I thought Henry was a very interesting character in the first book, but he doesn't seem terribly interesting here. He doesn't even feel like the same character, and neither does Abe. Maybe it's because so much of the first book was about his friendship with Abe, and here he's pretty much a solo character for the first 2/3s of the story. Even when he and Abe are together, they don't really seem to connect. They had the mentor/student relationship in the first story, and here they're more equals. At least, that how one of the characters talks about their relationship, but it's never really shown in much detail.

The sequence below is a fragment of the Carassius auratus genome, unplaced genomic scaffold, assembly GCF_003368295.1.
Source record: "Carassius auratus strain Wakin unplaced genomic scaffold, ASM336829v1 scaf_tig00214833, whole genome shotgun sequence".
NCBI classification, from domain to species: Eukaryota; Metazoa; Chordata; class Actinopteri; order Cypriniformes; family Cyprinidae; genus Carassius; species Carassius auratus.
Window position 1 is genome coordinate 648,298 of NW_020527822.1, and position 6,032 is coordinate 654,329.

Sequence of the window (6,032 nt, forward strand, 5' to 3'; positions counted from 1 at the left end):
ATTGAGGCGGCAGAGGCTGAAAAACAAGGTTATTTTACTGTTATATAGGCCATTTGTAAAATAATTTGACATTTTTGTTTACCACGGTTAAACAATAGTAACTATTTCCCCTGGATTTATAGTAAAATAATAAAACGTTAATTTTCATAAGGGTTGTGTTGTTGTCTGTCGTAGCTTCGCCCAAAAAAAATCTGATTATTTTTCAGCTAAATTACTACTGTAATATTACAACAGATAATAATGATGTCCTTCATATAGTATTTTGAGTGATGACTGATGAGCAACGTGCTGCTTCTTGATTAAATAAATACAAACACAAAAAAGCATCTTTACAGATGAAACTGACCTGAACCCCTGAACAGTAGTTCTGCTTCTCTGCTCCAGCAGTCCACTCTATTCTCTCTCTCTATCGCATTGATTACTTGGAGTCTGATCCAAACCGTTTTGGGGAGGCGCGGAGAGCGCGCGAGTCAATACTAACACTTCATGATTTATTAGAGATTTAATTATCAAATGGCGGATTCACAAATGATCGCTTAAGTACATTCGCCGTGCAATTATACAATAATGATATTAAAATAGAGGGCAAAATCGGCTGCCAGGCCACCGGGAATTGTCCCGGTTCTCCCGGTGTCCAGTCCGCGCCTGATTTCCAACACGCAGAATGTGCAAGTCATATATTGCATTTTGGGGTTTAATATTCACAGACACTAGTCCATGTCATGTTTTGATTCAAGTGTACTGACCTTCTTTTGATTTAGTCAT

In the first novel, they parted on very bad terms, and in that novel's epilogue, we see vampire Abe and Henry working together for a common goal. So when this novel came out, it seemed like we'd get something of what happened in between those two moments, of their reconciliation and coming to terms with everything. Turns out that there wasn't much. Every now and then in the early parts of the novel, Henry feels guilty that he and Abe parted on bad terms. When they finally reunite, it turns out that Abe is angry for a few weeks and then gets over it, and most of that happens outside the story. All that build up, and we don't get to see it. It's also harder to invest in the characters because so much of this story is action, without a lot of heart. There is a brief moment, early on, when Henry hears about the death of Abe's grandson. Remember how Abe's kids dying was such a big deal in the first novel? It's glossed over here. We don't see Abe's reaction to the news, and for all we know, he's completely unaware of it. And you remember all those strong supporting characters from the first novel? Joshua Speed and Mary Todd and everyone else who added so much? There aren't really any supporting characters in this story because of the episodic nature of it all. That's really too bad. The pacing is really weird, too. For example, he starts something really interesting with a surprise revelation about Adolf Hitler, but then just a few pages later, he abandons that whole idea, drops the thread entirely, and glosses through WWII. Meanwhile, the Cold War drags on, and on, and on, and so does Henry's backstory. In the first novel, Abe loses pretty much everyone and everything he cares about, and it's poignant and tragic. Here, Henry loses pretty much everyone and everything, but it's just not as deep, somehow. Maybe because there isn't as much of a connection to Henry to begin with?